Two Poems

Photograph: Clarence Hudson White, “The Mirror,” 1912

By Ann Howells

Fixed Stars

I know nothing. But you know,
seem to know, everything. 
Don’t look away –
I’ll have no regrets, 

will remember May’s gold-drenched hours
hillside quilted with poppies, 
grasses pliant beneath me,
swollen river rushing with spring, 
you stroking my skin. 

Don’t look away –
Memories can be sweet, 

I’ll recount them as blessings, 
remember scattered pieces, scraps,
a patchwork quilt unstitched:
gentle fingered leaves of the willow,
curve-winged swifts scything sky. 
Your sacred tongue,
offers no promises, warns  
passion is fleeting, 
pain is as valid as pleasure. 
You know, 
seem to know, everything. 
Don’t look away –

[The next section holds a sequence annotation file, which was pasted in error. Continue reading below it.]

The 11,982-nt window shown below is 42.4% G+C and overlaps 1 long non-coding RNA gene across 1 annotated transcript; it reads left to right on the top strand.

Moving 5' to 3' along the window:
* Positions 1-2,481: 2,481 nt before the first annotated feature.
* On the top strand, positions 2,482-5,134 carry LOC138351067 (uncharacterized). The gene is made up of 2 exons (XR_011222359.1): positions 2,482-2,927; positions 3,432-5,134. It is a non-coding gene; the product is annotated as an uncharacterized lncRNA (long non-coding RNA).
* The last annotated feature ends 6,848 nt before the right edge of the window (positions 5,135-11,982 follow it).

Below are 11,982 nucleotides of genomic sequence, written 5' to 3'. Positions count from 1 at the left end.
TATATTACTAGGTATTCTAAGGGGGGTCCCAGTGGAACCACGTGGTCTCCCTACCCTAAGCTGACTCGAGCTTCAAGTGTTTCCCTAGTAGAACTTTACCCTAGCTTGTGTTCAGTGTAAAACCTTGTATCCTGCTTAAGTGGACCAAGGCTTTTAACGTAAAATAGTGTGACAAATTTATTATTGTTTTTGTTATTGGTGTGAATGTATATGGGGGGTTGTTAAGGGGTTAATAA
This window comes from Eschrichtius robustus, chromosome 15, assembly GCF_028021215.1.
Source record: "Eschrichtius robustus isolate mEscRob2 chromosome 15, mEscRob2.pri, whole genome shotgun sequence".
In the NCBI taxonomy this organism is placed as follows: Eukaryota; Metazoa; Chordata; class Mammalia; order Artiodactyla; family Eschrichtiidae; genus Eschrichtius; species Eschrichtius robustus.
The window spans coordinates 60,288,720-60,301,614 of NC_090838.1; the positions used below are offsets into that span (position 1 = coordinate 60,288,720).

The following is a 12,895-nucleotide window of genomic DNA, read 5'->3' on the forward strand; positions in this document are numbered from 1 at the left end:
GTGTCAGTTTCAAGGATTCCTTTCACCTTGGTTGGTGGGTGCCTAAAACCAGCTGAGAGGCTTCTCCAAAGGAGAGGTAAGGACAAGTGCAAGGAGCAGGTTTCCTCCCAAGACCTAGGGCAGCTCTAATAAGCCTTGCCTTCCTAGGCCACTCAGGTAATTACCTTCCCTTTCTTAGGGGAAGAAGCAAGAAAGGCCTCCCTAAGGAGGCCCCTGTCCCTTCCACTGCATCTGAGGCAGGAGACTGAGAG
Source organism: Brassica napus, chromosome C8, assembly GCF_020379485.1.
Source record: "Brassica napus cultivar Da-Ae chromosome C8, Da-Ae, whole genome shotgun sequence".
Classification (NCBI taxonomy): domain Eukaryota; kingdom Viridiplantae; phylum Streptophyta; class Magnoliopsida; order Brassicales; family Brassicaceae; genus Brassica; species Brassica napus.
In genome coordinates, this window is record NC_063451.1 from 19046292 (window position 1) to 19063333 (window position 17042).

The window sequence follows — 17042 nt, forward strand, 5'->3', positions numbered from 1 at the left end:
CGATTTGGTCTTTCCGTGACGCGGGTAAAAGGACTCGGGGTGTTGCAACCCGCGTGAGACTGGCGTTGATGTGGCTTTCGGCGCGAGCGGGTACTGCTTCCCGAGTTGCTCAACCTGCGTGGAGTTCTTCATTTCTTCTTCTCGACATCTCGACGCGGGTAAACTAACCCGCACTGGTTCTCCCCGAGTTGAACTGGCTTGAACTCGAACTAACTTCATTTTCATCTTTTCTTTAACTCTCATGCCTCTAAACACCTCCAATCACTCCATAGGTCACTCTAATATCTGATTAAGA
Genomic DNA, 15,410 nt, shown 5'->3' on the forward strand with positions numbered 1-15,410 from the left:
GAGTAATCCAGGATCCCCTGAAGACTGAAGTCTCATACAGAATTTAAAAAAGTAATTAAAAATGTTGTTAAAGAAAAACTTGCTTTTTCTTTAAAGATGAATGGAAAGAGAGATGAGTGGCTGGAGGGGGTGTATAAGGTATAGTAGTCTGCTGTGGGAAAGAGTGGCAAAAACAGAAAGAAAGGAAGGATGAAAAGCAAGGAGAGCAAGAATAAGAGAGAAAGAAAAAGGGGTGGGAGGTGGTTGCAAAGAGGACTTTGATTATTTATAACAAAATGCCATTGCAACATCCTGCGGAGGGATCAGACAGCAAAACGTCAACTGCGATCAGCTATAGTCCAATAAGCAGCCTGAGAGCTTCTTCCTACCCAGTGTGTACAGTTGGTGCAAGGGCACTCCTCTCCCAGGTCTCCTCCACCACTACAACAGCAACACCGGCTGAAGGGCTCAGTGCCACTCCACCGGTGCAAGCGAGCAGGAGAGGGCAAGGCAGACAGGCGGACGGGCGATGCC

I’ll have no regrets. 
Weightless and Invisible
The trip back to school
seems a sort of time travel –
perhaps by the time I arrive
I’ll be innocent once more:
all white blouse, knee socks, loafers,
carrying an armful of schoolbooks.
there is something to be said
for a life unpossessed
and unpossessing.
Outside the window
in heavy autumnal rain
two umbrellas pass –
one large and purple,
the other a frivolous fuchsia
emblazoned with yellow ducks.
I will huddle in my faded quilt,
go from glorious summer
to drear winter overnight.

Waking in the Mirror

A crack halves my mirror,
I view reflections at minimally different angles:
woman I am, girl I used to be. 
Indigo encroaches autumn sky,
long fingers of twilight,
and the river glistens dark,
glittered with reflections like scattered stars
as though I look down on the heavens.
	In twos and threes
	egrets pass overhead,
	white nuns 
	in long black stockings.
	They glow from within,
	dazzling and numinous. 
I am bundled in time rather than quilts –
shed grief like layers of an onion.
I am better than I could be,
worse than I had hoped.